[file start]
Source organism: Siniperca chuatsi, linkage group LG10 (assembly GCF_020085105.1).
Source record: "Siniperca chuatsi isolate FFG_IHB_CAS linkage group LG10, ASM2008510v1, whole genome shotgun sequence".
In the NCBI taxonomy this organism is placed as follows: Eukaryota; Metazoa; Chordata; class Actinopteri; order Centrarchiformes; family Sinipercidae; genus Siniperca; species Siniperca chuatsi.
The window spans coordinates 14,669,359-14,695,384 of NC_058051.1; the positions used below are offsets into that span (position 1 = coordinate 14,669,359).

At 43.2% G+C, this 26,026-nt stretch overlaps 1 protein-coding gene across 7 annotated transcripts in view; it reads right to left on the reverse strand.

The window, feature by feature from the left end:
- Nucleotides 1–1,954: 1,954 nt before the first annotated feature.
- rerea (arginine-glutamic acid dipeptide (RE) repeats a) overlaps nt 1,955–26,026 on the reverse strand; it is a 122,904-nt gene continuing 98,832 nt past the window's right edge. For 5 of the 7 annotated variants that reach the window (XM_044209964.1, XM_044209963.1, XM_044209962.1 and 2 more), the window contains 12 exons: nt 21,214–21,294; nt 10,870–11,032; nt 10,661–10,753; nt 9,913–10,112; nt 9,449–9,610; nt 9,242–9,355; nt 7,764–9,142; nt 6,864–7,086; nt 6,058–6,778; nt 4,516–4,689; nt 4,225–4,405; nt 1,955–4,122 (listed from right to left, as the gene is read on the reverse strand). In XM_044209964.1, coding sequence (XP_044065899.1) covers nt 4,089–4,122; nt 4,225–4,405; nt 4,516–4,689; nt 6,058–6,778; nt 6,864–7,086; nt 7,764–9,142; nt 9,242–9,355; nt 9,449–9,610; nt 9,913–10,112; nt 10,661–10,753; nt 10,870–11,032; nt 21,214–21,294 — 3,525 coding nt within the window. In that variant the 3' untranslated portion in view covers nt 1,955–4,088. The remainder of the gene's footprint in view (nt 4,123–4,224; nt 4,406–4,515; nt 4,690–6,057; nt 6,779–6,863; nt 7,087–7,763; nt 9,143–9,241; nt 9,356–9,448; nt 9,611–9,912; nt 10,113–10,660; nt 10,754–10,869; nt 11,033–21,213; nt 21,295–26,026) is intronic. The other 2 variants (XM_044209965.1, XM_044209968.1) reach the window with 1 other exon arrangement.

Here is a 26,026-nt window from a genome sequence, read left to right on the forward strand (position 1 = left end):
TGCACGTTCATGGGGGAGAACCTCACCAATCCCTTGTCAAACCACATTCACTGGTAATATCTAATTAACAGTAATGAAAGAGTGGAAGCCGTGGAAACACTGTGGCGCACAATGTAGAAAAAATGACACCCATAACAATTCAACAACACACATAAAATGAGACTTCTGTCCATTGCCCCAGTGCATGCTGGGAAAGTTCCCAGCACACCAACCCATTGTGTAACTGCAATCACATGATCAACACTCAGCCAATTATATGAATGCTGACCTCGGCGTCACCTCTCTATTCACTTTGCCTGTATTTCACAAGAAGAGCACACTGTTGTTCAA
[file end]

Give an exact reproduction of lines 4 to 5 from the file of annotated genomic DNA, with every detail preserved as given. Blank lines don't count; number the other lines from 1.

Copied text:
The window spans coordinates 14,669,359-14,695,384 of NC_058051.1; the positions used below are offsets into that span (position 1 = coordinate 14,669,359).

At 43.2% G+C, this 26,026-nt stretch overlaps 1 protein-coding gene across 7 annotated transcripts in view; it reads right to left on the reverse strand.